• Employers’ liability insurance.

 

How are you going to manage the money?

You are going to have a lot of costs:

  • Premises costs including rent and utilities
  • Stock and raw materials
  • Marketing, for example setting up and maintaining an ecommerce website
  • Postage and packaging
  • Salaries
  • Tools and equipment.

This means you may need funding if you are really going to make a go of your small manufacturing business. You could consider a startup loan or other forms of funding like a bank loan or business finance.

If you start going to trade shows you might find investors interested in your products or other businesses with whom you can partner who will help you find the funds needed to get your business off the ground.

You will need to get organised from day one with online accountancy software like Sage One. This will allow you to keep an eye on cashflow and save time by automating processes like generating quotes and invoices. Complementing it with Sage Payroll means you can ensure that your salaries are paid correctly, on time and in compliance with HMRC.

It will also help you generate and submit your various tax returns on time:

Corporation tax. This is due nine months and a day after the end of your financial year.

PAYE, deducted from your employees’ wages and paid monthly to HMRC.

VAT, if you are over a certain threshold (and you can register voluntarily).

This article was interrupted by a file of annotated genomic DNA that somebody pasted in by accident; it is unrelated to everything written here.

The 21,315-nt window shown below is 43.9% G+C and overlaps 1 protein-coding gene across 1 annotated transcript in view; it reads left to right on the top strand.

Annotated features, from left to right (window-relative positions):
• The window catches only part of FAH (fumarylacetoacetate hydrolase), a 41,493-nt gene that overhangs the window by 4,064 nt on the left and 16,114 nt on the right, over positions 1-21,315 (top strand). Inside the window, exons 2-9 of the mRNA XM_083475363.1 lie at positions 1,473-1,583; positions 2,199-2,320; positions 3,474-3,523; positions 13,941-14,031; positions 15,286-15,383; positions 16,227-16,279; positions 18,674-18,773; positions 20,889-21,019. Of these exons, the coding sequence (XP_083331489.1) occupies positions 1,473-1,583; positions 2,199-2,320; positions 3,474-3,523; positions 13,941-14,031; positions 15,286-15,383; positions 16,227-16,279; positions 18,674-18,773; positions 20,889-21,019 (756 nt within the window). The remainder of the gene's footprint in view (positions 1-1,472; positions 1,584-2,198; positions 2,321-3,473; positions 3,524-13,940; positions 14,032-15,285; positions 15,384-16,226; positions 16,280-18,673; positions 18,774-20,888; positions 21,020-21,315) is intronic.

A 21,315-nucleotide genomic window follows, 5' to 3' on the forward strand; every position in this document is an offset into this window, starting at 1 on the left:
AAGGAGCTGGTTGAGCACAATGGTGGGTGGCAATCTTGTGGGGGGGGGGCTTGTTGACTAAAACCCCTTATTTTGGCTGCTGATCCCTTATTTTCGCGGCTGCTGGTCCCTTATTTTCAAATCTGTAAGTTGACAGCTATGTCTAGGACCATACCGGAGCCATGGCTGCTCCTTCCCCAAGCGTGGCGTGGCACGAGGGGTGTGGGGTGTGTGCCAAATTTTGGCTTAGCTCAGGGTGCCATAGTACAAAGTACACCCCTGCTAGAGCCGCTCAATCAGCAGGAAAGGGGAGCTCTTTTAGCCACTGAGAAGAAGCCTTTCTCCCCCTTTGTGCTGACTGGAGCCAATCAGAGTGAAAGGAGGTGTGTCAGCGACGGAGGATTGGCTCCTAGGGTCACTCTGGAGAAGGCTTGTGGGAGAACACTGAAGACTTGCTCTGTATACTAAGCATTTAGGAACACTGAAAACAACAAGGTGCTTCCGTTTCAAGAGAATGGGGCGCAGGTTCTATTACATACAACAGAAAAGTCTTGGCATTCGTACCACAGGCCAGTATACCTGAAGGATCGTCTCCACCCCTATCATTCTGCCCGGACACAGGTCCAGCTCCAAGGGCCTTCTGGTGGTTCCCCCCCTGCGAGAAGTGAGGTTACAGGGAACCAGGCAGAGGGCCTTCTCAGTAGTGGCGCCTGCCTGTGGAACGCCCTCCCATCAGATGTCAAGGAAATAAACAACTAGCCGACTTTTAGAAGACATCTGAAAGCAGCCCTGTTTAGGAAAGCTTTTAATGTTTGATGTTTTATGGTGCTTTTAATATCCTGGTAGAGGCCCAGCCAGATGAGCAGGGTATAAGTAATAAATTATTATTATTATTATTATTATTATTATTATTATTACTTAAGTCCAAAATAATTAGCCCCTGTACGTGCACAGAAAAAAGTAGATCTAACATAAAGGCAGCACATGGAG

Because it’s cloud-based software you can work collaboratively with your accountant and benefit from all their early-stage advice without having to travel to formal meetings. You can also login online from anywhere – very useful if you’re travelling overseas to drum up interest in the new product or visiting suppliers. Sign up for a free trial and see how it helps streamline the processes in your small manufacturing business.

 

Getting the word out through sales and marketing

It’s not enough to just make your product. You need to sell it too!

You need to think about the channels you are going to use. If you brew a craft beer, you may start out with local pubs and beer festivals, then expand your distribution to include the rest of the country and overseas. You will need to complement this with a strong social media presence to create a buzz around the business.

Other products may be more suited to online sales, like the 3D-printed Makie dolls. If you only sell online, you need to make sure you have a delivery service you can rely on – you don’t want customers being let down and leaving negative reviews.

Your website can be quite simple. Make sure you have good imagery of the product, positive words from customers and an easy-to-use shop. Don’t forget an option for people to sign up to a newsletter, then you can keep front of mind and encourage them to buy your product again.

There are lots of options when it comes to marketing. You may want to go for a traditional print ad route, or you may want to invest in Google AdWords or Facebook advertising, which allows you to reach a very targeted audience. Remember to measure results – if you find something that works and generates sales, keep doing it.